George Abbot (1562-1633) is arguably Guildford’s most famous son. He was born and educated in the town, became Archbishop of Canterbury of translator of the King James I Authorised Version of the Bible in 1611. Note only did he achieve success and fame but he left his mark on the town in the form of the distinctive Abbott’s Hospital at the top of the High Street. He is also buried opposite in the Holy Trinity Church.
He was born by the River Wey in a timber framed cottage that survived until the nineteenth century. His father, Maurice Abbot (died 1606) was a cloth-worker. According to legend his when Abbot’s mother was pregnant with him she had a dream in which she was told that if she ate a pike her child would be a son and rise to great prominence. Some time afterwards she accidentally caught a pike while fetching water from the River Wey and it “being reported to some gentlemen in the neighbourhood, they offered to stand sponsors for the child, and afterwards shewed him many marks of favour. He was taught at the Royal Grammar School in the High Street, studied at Oxford, became Master of University College Oxford in 1597 and Dean of Winchester in 1600. He took a leading part in the translation of the Bible for the Kings James I version published in 1611. This became the official version of the Bible used in all churches until the advent of modern translations in the 20th century.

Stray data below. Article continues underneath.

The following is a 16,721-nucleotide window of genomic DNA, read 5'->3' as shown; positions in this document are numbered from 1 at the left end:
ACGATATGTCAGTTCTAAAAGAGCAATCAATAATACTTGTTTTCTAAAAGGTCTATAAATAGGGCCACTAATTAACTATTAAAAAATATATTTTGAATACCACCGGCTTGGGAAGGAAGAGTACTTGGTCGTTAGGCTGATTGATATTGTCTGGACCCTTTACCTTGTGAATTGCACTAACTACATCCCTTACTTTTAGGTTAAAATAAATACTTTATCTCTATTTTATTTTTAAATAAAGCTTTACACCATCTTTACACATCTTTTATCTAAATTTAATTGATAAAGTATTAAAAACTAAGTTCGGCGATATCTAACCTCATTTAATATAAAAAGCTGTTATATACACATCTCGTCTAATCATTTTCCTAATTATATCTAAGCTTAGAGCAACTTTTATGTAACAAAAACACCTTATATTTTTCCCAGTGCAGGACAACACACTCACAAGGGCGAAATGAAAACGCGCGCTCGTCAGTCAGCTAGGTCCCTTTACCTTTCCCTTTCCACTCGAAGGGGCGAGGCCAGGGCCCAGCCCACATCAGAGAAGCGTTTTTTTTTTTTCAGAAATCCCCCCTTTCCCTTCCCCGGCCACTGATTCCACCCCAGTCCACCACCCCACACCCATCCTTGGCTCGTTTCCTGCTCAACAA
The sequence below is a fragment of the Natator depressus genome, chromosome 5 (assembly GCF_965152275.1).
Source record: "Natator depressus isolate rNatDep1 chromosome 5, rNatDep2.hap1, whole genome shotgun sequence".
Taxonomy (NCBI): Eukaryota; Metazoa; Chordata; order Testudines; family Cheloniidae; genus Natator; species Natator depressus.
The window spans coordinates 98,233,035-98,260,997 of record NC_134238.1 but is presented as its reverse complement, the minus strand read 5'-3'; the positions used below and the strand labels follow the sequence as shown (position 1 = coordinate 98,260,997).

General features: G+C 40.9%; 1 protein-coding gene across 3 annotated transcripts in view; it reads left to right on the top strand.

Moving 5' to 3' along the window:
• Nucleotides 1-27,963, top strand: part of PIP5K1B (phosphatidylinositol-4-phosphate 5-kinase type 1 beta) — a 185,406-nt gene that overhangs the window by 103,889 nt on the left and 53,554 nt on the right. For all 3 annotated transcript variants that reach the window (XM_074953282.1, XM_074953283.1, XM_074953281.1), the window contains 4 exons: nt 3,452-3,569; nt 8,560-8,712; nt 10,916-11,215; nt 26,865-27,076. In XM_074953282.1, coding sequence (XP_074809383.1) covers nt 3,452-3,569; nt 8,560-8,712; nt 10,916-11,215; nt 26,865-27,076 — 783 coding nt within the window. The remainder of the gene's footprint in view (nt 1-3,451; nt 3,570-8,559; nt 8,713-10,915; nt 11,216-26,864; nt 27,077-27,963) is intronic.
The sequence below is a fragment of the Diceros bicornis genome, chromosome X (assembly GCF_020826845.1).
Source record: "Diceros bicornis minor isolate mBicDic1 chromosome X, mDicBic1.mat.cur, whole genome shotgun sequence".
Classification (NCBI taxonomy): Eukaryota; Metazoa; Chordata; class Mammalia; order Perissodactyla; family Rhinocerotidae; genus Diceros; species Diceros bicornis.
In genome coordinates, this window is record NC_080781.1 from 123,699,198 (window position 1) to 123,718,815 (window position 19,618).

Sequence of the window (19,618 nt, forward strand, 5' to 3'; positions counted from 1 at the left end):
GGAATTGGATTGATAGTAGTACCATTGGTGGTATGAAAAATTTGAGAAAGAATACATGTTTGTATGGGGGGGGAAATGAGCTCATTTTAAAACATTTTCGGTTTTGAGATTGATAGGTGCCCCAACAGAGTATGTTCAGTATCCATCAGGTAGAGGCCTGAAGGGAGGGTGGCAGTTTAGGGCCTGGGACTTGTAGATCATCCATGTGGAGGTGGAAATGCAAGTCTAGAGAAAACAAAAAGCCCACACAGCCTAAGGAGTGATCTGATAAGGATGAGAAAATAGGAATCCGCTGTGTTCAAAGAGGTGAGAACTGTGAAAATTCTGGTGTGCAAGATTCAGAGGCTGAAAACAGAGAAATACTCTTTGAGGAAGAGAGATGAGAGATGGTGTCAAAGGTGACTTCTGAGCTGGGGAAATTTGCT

In 1611 he became Archbishop of Canterbury serving King James I until is last days. He performed the coronation ceremony for Charles I but fell out with the King and was live his last years in the background. He founded the Abbot’s Hospital in Guildford High Street in 1619